Survivors of disasters are at significant risk for such problems as post-traumatic-stress-disorder (PTSD), depression, anxiety, and substance abuse. But research on the psychological effects of disasters indicates that the risk varies among individuals and, further, that the most common psychological interventions currently in use are at best ineffective and at worst may actually be harmful in some instances. Fortunately, there is strong scientific evidence pointing to the effectiveness of other psychological interventions for disaster survivors.
In an upcoming report on the psychological effects of disasters in Psychological Science in the Public Interest, a journal of the Association for Psychological Science, George A. Bonanno and colleagues note that disasters result in extreme psychological harm in a minority of individuals—less than 30% of samples (including New Yorkers who lost loved ones on 9/11) experience severe levels of these psychological problems. Just as there are a wide range of problems experienced following disasters, Bonanno and his co-authors observe there are also a number of outcome patterns. Some survivors will exhibit chronic dysfunction but the majority will go on to recover psychological function within a few months or years.
Following disasters, the most common form of immediate psychological intervention is a single session known as critical incident stress debriefing (CISD). However, following a review of studies on the effectiveness of CISD, Bonanno and co-authors conclude that “multiple studies have shown that CISD is not only ineffective but, as suggested earlier, in some cases can actually be psychologically harmful.”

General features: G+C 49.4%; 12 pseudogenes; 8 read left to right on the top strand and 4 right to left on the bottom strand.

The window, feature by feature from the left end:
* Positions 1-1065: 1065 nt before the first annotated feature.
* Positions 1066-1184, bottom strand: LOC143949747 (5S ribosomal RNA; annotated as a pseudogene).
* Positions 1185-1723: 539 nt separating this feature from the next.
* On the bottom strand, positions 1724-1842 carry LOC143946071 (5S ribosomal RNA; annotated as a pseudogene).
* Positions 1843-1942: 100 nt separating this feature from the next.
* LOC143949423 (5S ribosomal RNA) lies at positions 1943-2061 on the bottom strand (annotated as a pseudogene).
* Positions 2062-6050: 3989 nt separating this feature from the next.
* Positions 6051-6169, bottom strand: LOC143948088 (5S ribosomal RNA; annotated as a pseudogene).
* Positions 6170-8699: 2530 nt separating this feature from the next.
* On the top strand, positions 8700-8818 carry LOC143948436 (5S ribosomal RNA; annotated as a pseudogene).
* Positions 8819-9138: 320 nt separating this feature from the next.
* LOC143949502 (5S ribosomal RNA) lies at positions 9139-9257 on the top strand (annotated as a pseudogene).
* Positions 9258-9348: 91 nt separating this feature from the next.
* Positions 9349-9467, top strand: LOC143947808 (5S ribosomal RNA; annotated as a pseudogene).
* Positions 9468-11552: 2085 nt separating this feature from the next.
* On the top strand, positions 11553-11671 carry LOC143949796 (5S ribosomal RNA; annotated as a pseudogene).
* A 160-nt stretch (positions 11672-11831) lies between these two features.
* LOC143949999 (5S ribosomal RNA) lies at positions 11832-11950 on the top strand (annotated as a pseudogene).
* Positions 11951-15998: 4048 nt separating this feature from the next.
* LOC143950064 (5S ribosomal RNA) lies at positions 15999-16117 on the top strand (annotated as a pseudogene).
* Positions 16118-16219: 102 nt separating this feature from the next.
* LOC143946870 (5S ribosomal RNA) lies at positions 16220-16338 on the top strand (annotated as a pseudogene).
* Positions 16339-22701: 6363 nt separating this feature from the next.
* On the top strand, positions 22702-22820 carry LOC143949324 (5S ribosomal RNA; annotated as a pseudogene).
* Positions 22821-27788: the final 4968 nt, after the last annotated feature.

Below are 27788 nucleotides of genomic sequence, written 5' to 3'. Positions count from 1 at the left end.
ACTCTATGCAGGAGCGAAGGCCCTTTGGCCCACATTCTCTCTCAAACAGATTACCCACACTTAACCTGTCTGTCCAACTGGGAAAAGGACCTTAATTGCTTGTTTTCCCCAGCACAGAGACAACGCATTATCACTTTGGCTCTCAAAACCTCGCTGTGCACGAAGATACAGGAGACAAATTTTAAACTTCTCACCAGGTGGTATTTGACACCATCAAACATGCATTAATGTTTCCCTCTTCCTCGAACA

In a 2007 report in Perspectives on Psychological Science, a journal of the Association for Psychological Science, Scott O. Lilienfeld shows that a number of psychological therapies, including CISD, especially if forced upon survivors, may actually be harmful.
“The data on crisis debriefing suggest that imposing such interventions on individuals doesn’t work and may, paradoxically, increase risk for PTSD,” Lilienfeld says. “If any of the miners want to talk to somebody to express their feelings, then by all means mental health professionals should be there to listen to them and support them. But for miners who would prefer not to talk much about the experience, it’s best to leave them alone and respect their own coping mechanisms.”
According to Bonanno and his co-authors, there are therapies that may be effective in helping survivors recover from disasters. Psychological first aid (PFA)—which, among other things, provides practical assistance and helps promote a sense of safety and calmness among survivors—is a promising approach. In addition, community-centered interventions—those that help maintain a sense of continuity, connectedness, and quality of community life—may be beneficial to survivors of disasters.
PDFs of Bonanno’s and Lilienfeld’s articles are available upon request:
Bonanno, G.A., Brewin, C.R., Kaniasty, K., & La Greca, A.M. (in press) Weighing the Costs of Disaster: Consequences, Risks, and Resilience in Individuals, Families, and Communities. Psychological Science in the Public Interest.
Lilienfeld, S.O. (2007). Psychological treatments that cause harm. Perspectives on Psychological Science, 2, 53–70.
Association for Psychological Science